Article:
For months now, the Ready for Hillary crowd has been berating Sanders supporters about their votes in November. “Remember 2000!” “Do you really want President Trump?” “What about the Supreme Court?” And those are the less offensive arguments. What the Hillary supporters really think is that it’s just sour grapes for any Sanders supporter who won’t vote for Hillary.
Part of the problem, of course, is that they themselves are so fond of Hillary they can’t relate to how repulsive Hillary is to many Sanders supporters.
But put that aside.
There are two subgroups of Sanders supporters who likely will stay home or vote Green in November: the “wasn’t ready for Hillary anyhow” crowd and the “Democratic establishment needs to pay a price” crowd. I’m a member of the first group, but, if I weren’t, I might well be a member of the second.
The “wasn’t ready for Hillary anyhow” crowd had no intention of voting for her in the general even when she appeared to be a lock to win the nomination — that is, before Sanders entered the race. She was just too distasteful. Personally, I didn’t need a Bernie Sanders candidacy to figure out that Clinton was a bank-owned, war mongering shape shifter whose sole reason for running for President is that she wants to be President. I think she’ll be a disaster as President and have no desire to be complicit in putting her in office. Do others feel the same way? Absolutely. But we’re not the only members of this crowd. Some folks in the “wasn’t ready for Hillary anyhow” crowd simply don’t find her inspiring enough to go out and vote for her. She just doesn’t motivate them the way Bernie does.
The “Democratic establishment needs to pay a price” crowd might have voted for Hillary, but they have trouble with the manipulations by Debbie Wasserman-Schultz and others to tilt the playing field substantially in Hillary’s favor. Their intention not to support Hillary is not sour grapes. Rather, it’s a rational feeling that if the actions of the Democratic establishment does not cost its candidate any votes in the general, there’s no logical reason why the same thing won’t happen in 2020 or 2024.
This reality is causing Hillary supporters to set their hair on fire, as they fear it will lead us to a President Trump or President Cruz. The hostility to Sanders’ supporters, and even Sanders himself, is palpable, including on the pages of this blog.
But they needn’t feel so angry. When Sanders blew it back in July at Netroots Nation, I was rather brutal in my criticism of him, even though I support him. Turns out, my criticism was dead on. By not being more receptive to the BLM protestors, he threw away an opportunity to make huge gains with Black voters. The failure to make those gains has haunted him throughout the primaries, especially in the South.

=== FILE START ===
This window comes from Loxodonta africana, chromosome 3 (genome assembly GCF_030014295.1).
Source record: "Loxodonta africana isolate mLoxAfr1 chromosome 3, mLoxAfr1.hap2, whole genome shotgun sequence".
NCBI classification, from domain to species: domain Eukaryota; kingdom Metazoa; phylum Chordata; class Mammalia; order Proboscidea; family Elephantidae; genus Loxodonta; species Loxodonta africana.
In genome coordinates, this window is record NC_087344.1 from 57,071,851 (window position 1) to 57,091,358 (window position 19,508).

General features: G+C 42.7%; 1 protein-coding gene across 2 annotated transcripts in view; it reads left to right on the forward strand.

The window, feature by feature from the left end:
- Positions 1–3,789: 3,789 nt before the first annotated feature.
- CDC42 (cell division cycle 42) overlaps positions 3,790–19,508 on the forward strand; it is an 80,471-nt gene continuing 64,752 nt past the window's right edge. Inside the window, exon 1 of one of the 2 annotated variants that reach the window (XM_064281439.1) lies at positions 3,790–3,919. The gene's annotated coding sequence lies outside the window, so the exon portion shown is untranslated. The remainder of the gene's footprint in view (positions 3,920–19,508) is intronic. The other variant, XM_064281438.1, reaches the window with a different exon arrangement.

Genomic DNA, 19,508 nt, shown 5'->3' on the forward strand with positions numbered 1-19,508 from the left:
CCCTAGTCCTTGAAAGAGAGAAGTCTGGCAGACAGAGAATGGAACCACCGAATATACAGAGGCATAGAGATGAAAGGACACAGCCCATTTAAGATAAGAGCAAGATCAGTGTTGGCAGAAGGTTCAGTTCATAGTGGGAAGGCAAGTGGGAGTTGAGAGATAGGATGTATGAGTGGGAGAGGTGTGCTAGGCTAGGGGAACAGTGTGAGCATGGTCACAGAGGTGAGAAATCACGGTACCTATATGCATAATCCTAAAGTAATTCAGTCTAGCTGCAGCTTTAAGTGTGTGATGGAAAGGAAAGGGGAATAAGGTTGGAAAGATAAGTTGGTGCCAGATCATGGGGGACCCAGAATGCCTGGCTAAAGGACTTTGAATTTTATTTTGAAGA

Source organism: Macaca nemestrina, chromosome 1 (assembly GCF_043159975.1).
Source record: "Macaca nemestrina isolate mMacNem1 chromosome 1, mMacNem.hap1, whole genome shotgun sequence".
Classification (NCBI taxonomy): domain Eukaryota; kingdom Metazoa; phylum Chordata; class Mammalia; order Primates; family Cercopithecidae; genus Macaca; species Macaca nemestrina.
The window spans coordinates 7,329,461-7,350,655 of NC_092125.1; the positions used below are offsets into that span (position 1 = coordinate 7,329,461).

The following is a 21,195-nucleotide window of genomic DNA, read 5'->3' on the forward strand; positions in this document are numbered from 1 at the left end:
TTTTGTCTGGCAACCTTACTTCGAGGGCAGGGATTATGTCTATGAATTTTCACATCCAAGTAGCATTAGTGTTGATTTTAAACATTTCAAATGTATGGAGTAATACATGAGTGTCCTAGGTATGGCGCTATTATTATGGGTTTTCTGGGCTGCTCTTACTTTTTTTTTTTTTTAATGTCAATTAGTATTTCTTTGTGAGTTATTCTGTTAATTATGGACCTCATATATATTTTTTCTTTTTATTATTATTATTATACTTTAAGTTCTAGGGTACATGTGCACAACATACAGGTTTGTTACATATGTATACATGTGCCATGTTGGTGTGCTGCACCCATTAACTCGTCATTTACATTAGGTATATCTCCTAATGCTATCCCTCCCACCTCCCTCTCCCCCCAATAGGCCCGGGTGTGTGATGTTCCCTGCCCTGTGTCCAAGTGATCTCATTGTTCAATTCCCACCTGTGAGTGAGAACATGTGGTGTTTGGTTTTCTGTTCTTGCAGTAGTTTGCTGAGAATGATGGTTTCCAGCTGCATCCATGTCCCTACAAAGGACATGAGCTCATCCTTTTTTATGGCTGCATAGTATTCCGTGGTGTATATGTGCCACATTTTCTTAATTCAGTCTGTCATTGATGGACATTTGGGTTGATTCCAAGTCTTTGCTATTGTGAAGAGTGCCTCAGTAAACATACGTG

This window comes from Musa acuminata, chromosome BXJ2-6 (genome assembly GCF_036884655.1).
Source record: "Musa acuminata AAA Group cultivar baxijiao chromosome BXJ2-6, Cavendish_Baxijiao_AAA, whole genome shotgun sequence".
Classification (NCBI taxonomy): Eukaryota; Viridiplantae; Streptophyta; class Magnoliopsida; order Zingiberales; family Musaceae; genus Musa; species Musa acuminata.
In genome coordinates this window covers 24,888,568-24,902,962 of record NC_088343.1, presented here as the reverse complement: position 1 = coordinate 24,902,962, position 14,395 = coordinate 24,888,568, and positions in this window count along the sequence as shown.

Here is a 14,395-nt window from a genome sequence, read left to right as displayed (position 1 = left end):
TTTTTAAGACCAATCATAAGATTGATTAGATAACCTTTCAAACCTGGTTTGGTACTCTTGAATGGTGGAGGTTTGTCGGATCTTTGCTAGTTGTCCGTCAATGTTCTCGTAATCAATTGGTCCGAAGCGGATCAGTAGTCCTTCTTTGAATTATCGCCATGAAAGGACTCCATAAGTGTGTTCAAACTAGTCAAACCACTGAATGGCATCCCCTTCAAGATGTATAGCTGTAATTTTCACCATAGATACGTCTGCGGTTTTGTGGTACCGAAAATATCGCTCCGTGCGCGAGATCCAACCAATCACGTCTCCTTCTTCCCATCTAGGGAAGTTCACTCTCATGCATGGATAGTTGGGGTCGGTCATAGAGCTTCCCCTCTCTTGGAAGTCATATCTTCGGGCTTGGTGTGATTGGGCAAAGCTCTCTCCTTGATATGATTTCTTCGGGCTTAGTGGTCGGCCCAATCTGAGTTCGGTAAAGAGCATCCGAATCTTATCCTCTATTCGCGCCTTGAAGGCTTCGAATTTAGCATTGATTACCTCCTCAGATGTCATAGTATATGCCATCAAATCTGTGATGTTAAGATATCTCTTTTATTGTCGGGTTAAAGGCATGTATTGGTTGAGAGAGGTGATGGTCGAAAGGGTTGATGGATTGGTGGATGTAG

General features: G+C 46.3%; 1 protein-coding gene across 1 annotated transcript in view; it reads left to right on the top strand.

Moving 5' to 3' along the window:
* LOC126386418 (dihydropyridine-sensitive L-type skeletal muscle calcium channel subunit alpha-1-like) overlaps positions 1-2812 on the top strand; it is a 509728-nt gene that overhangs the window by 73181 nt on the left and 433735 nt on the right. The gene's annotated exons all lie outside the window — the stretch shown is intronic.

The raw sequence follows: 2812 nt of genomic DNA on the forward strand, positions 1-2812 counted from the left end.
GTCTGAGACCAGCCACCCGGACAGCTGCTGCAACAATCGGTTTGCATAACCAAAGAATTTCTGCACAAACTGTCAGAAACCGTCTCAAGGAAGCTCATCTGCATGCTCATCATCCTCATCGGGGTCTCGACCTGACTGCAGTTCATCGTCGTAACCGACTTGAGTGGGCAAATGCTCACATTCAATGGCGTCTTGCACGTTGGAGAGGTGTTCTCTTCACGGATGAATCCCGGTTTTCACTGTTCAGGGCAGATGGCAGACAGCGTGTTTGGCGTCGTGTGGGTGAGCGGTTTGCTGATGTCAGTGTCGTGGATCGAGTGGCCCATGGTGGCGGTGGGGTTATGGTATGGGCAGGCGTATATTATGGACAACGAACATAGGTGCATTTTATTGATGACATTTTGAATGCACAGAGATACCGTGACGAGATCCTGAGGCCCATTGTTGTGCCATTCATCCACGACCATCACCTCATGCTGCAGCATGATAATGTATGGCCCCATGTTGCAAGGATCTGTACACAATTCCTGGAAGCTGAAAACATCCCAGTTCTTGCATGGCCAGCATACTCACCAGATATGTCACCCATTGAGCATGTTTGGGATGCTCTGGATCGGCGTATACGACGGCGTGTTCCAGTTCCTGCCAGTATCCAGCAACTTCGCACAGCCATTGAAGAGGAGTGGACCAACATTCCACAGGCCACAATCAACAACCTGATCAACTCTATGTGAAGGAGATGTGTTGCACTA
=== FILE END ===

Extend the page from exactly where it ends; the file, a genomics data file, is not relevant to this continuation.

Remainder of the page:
Sanders, however, is not the only candidate who has stumbled in this primary season. They all have, including Hillary. Her supporters should recognize first that she’ll likely win in November even without the help of many Sanders supporters. But, if she loses, they need to recognize that it will be because of her own shortcomings and stumbles, not anything Bernie Sanders or his supporters did or didn’t do. Whether illegal or not, Hillary’s decision to house government communications on her own server was moronic. It will cost her votes, for which she has only herself to blame. Similarly, her decision to keep the content of her speeches to Goldman Sachs a secret was her own. It also will cost her votes, as will her rant at the AIPAC Convention this week and her repeated failures to rein Wasserman-Schultz in.
I’ve received plenty of heat for my intention to vote for Jill Stein if Sanders is not the Democratic nominee. I’ve had dweebs I worked with decades ago use the comment section to explain to me how much I don’t know about politics. I even had the concern expressed to me on Facebook that I could cause Clinton to lose Ohio, since I’m so widely followed.
All that criticism woefully misses the mark. Clinton has not won my vote. If I were an average American who is guided exclusively by 30 second TV spots and water cooler conversation, that might not be true. And perhaps that will change between now and November. If it doesn’t, it’s not my shortcoming. It’s hers. Just as it was Bernie’s shortcoming that he couldn’t get Donna Gratehouse to support him. And, yes, as it was Al Gore’s shortcoming that he couldn’t win the votes of a handful of Nader voters in Florida.